Daily Archives: August 13, 2010

Q&A: How Would a Gunshot Wound to the Spine Be Treated and Rehabilitated?

Q: In my novel, the main character is a homicide detective who is shot in the back. The bullet lodges between her T11 and T12 vertebrae, cutting into her spinal cord and leaving her paralyzed from the waist down. What would be a reason for the doctors to remove the bullet immediately and how long would she be in the hospital before rehabilitation was started? Also, what type of rehabilitation would she face, how long would it be before she could return home and what type of job opportunities would the police department offer her?

DCooper, Sewell NJ

A: Surgery would be done to control any bleeding and to attempt to salvage as much spinal function as possible. With this type of injury there would be direct damage to the spinal cord by the bullet and indirect damage from the fractured vertebrae in the area and from pressure as blood accumulated in what we call a hematoma. This is simply a mass of blood and it can apply pressure to the cord and make things initially look worse than they are. The surgeon would remove the bullet—if possible. He might or might not since removing it could cause more injury than leaving it in place. Usually though it is removed. He would remove any hematoma that had collected, control any bleeding, and repair the damaged vertebrae if possible. The surgery would probably be done by a neurosurgeon and an orthopedic surgeon, working together.

Recovery is extremely variable and depends upon the exact nature of the injury, the effectiveness of the surgery, the person it happens to, and luck. So you can have it go almost anyway you want. Full recovery is possible, full paraplegia (paralysis below the waist) is possible, and anywhere in between. Rehab is usually begun in the hospital a few days after surgery and continued after discharge. She might be in an ICU for 3 or 4 days, a regular hospital surgical bed for a week (here is where rehab would begin with simple range of motion exercises as possible and passive movement of the limbs, etc), and then she would be transferred to an in-hospital rehab unit for a few weeks. This is all very general and depends upon what’s happening with the victim and the level of sophistication of the hospital.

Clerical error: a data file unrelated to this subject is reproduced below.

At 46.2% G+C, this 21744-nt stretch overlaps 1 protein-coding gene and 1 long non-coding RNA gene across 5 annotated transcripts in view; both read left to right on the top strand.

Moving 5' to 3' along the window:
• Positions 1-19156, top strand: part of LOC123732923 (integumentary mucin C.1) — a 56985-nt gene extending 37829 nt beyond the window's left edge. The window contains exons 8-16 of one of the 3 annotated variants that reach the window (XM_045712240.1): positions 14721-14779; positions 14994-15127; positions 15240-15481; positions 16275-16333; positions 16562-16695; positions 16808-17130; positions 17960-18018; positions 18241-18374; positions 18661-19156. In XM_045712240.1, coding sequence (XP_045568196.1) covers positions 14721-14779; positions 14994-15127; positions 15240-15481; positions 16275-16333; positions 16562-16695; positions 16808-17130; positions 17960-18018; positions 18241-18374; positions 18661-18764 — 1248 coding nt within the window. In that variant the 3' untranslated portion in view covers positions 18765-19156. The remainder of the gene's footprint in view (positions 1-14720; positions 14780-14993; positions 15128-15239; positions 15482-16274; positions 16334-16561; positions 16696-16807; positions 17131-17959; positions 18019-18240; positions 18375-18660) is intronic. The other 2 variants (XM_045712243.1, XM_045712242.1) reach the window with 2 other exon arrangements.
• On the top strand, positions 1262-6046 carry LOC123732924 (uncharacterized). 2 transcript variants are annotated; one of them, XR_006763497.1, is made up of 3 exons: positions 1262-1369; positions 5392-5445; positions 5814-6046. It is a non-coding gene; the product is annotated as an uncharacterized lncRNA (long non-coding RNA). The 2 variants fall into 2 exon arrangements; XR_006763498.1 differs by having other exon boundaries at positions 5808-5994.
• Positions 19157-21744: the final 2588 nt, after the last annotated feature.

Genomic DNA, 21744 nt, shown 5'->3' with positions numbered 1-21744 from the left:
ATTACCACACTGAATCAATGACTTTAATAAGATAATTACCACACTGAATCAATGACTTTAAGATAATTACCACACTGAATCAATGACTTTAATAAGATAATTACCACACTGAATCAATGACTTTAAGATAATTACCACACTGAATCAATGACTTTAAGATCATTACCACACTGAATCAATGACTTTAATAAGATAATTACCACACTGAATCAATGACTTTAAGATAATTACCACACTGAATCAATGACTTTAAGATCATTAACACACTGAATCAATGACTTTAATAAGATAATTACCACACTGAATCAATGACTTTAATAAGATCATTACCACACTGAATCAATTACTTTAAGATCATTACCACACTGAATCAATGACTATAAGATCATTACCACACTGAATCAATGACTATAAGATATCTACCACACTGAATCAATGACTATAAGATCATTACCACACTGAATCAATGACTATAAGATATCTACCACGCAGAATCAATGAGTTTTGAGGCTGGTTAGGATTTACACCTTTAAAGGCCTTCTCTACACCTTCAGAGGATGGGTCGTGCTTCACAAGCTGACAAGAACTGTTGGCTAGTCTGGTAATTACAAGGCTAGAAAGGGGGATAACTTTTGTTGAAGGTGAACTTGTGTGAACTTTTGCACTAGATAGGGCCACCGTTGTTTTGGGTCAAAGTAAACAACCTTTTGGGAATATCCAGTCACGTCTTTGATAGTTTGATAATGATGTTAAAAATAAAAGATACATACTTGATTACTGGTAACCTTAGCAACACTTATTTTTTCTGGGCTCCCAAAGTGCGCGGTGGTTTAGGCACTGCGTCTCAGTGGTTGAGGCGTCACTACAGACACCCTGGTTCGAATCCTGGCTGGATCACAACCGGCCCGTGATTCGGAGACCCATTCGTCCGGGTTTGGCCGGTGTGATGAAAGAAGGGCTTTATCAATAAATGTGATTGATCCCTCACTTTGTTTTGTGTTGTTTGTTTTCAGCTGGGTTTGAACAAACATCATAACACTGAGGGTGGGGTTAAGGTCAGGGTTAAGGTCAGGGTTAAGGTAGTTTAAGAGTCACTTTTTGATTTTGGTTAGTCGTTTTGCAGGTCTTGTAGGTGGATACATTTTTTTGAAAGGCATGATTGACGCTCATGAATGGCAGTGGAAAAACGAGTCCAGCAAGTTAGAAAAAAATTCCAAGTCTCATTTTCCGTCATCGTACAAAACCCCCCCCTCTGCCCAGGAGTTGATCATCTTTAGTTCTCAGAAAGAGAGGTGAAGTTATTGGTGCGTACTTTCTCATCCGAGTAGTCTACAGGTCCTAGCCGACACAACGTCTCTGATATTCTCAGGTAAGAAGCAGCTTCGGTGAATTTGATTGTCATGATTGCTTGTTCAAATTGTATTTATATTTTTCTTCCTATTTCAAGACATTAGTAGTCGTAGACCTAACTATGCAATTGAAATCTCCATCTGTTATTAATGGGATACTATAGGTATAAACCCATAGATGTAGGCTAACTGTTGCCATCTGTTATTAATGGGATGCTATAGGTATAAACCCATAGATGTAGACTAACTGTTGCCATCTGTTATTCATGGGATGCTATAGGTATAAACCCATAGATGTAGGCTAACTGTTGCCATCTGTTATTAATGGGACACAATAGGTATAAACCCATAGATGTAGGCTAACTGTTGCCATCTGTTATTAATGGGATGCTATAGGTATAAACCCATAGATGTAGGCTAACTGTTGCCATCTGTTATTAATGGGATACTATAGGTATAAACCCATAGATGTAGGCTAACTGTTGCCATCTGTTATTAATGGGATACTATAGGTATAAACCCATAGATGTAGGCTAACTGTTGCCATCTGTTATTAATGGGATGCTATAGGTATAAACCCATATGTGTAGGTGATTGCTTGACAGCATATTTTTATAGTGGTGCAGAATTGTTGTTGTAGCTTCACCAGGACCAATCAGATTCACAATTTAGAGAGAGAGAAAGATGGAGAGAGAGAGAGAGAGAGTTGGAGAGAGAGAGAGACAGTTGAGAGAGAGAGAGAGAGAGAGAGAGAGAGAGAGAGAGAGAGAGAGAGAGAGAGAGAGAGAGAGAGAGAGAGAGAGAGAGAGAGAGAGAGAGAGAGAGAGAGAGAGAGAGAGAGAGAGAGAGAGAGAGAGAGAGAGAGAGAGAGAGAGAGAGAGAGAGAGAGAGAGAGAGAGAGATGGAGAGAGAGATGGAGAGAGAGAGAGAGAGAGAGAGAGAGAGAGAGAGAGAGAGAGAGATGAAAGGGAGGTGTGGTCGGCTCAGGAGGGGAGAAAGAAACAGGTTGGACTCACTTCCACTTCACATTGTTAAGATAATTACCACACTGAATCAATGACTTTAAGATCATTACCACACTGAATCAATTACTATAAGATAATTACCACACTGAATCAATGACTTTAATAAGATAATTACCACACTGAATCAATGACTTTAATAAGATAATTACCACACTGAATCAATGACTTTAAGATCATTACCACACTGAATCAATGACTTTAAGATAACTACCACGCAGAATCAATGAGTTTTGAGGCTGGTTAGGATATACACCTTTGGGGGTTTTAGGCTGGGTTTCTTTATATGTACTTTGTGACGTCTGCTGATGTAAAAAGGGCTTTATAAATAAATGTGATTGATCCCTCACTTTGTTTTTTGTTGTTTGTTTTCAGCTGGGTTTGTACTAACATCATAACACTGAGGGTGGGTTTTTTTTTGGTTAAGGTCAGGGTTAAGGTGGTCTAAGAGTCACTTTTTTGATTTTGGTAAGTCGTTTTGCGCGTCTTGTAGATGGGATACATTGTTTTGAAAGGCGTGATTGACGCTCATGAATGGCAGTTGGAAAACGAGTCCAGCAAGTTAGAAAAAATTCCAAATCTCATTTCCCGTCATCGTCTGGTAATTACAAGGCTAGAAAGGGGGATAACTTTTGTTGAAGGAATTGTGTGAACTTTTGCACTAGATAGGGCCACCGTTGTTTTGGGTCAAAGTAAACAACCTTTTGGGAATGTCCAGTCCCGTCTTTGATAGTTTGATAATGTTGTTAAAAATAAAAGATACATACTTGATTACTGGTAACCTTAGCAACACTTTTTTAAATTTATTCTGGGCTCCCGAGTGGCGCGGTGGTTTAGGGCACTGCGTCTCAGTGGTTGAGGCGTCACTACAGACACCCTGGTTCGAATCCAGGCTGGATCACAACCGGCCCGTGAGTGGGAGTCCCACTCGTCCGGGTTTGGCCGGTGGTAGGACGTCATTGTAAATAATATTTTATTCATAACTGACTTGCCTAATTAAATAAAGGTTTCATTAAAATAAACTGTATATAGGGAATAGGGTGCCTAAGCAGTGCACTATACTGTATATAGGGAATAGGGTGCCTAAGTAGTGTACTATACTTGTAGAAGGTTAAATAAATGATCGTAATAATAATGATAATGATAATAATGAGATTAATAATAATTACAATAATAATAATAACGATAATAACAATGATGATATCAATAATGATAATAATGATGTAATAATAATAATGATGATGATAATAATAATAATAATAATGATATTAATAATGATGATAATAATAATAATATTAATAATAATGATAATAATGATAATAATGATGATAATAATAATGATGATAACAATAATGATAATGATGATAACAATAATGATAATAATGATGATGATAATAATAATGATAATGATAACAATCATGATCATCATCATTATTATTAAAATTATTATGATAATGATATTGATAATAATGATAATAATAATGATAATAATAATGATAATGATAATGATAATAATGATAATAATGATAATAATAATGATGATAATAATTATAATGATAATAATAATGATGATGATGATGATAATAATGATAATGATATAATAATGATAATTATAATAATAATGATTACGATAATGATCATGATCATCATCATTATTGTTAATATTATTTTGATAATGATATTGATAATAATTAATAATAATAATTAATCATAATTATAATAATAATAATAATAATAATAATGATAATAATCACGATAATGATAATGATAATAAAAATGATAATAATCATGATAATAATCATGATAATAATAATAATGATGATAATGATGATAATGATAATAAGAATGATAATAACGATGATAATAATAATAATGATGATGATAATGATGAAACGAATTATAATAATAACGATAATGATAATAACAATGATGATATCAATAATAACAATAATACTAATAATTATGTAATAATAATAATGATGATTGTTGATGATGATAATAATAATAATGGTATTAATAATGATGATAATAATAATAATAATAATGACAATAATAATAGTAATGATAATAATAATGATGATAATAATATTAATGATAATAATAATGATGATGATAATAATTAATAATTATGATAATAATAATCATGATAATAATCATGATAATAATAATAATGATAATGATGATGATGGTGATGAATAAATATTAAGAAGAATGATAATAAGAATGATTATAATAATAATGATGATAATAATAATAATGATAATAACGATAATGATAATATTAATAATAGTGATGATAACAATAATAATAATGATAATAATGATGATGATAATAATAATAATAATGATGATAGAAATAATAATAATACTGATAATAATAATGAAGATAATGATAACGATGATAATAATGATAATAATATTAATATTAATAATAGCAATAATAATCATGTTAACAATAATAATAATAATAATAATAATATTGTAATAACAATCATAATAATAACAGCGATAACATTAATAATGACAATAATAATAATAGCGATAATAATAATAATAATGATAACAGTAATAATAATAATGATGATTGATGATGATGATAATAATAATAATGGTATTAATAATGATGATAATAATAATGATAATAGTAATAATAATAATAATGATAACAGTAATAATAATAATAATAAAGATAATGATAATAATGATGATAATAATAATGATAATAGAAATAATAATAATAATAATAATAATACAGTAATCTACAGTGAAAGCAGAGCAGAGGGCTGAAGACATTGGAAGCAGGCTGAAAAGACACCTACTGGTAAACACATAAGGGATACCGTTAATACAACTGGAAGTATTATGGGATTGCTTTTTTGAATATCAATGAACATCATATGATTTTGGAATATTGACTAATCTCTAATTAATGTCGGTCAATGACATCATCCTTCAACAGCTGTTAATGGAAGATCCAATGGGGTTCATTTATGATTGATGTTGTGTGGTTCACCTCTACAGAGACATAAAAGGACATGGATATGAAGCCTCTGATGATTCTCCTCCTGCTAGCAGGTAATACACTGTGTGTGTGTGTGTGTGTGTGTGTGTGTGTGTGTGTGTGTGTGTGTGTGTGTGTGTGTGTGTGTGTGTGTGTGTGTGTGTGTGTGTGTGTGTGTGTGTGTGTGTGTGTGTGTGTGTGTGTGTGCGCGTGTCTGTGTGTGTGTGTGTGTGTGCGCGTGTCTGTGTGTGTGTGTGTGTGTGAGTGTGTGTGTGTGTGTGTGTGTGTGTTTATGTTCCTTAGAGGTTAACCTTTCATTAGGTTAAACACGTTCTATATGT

If she indeed suffered permanent paralysis, she could perform any type of desk job such as dispatcher, records custodian, that kind of thing. She could also begin a new career in the crime lab. Many crime lab techs are previous police officers who then train on the job in such things as fingerprints, firearms, etc.


Posted by on August 13, 2010 in Medical Issues, Q&A, Trauma

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